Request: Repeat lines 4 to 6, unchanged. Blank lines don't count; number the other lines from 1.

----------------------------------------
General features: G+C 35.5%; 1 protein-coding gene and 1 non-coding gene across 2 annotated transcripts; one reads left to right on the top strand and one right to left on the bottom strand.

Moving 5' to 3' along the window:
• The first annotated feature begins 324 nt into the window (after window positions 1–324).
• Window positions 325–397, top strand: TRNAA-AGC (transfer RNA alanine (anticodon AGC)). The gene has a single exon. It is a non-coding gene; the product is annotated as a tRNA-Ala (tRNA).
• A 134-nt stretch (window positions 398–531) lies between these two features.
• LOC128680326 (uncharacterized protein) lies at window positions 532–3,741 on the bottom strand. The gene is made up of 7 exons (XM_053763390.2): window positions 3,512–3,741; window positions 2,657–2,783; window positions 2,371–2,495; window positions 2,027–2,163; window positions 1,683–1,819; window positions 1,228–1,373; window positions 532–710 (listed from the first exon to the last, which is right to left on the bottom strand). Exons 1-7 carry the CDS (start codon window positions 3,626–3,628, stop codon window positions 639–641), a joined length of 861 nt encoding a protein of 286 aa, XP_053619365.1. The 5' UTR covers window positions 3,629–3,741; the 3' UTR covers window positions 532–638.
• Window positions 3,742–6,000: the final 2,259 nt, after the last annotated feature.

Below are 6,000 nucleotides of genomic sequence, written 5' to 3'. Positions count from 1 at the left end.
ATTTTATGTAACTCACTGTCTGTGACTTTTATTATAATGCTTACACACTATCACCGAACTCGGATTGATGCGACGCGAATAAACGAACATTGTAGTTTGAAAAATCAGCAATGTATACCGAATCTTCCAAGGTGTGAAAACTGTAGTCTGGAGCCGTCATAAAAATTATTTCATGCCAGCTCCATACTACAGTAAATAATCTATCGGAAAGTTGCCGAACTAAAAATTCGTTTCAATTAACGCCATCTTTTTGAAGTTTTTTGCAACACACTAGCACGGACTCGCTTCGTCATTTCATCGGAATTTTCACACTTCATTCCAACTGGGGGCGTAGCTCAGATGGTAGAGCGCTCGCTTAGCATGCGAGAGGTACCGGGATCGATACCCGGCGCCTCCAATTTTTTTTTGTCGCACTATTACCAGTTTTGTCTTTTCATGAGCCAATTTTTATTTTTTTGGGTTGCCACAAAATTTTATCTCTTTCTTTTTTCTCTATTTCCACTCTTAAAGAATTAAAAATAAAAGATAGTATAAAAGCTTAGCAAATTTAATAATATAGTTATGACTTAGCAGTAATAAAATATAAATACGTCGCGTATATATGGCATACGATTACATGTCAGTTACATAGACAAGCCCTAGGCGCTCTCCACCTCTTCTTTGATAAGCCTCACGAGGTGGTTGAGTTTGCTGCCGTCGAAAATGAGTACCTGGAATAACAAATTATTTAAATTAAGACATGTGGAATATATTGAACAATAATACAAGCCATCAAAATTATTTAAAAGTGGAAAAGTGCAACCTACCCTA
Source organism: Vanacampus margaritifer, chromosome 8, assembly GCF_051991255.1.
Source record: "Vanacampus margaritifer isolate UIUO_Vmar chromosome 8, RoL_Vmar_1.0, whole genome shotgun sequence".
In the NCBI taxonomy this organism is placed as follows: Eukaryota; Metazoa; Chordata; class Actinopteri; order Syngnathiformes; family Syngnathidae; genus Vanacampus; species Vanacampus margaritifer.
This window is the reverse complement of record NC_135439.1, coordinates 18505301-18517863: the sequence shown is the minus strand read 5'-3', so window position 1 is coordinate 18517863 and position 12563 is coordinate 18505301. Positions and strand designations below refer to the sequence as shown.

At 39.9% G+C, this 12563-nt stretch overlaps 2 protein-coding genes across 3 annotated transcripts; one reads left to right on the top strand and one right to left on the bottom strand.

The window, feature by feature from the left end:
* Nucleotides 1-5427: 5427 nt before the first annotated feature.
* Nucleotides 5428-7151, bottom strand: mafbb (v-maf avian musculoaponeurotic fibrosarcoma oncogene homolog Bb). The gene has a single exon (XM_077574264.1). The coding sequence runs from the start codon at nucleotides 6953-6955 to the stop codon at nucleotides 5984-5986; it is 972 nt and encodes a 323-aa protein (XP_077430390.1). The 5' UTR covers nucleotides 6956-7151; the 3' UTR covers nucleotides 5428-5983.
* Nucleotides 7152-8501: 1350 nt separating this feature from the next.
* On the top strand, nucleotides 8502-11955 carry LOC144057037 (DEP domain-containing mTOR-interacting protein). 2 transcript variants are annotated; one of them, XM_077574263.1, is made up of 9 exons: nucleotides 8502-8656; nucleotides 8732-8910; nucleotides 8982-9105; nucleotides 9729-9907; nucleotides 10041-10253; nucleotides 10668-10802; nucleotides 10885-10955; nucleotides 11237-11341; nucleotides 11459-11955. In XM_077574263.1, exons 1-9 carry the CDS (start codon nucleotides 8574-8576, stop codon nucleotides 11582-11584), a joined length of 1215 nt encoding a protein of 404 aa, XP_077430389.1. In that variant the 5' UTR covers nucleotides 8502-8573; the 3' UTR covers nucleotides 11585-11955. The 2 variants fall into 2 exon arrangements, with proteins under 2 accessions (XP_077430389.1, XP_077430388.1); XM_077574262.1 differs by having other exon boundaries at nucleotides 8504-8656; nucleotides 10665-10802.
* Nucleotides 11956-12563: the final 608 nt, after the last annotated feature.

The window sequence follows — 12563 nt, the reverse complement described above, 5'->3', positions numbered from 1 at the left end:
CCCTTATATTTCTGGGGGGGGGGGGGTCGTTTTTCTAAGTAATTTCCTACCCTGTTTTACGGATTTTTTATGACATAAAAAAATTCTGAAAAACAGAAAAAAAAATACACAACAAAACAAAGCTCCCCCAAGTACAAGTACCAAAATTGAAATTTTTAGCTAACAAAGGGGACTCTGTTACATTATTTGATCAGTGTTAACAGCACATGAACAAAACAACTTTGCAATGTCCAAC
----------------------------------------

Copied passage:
• Window positions 325–397, top strand: TRNAA-AGC (transfer RNA alanine (anticodon AGC)). The gene has a single exon. It is a non-coding gene; the product is annotated as a tRNA-Ala (tRNA).
• A 134-nt stretch (window positions 398–531) lies between these two features.
• LOC128680326 (uncharacterized protein) lies at window positions 532–3,741 on the bottom strand. The gene is made up of 7 exons (XM_053763390.2): window positions 3,512–3,741; window positions 2,657–2,783; window positions 2,371–2,495; window positions 2,027–2,163; window positions 1,683–1,819; window positions 1,228–1,373; window positions 532–710 (listed from the first exon to the last, which is right to left on the bottom strand). Exons 1-7 carry the CDS (start codon window positions 3,626–3,628, stop codon window positions 639–641), a joined length of 861 nt encoding a protein of 286 aa, XP_053619365.1. The 5' UTR covers window positions 3,629–3,741; the 3' UTR covers window positions 532–638.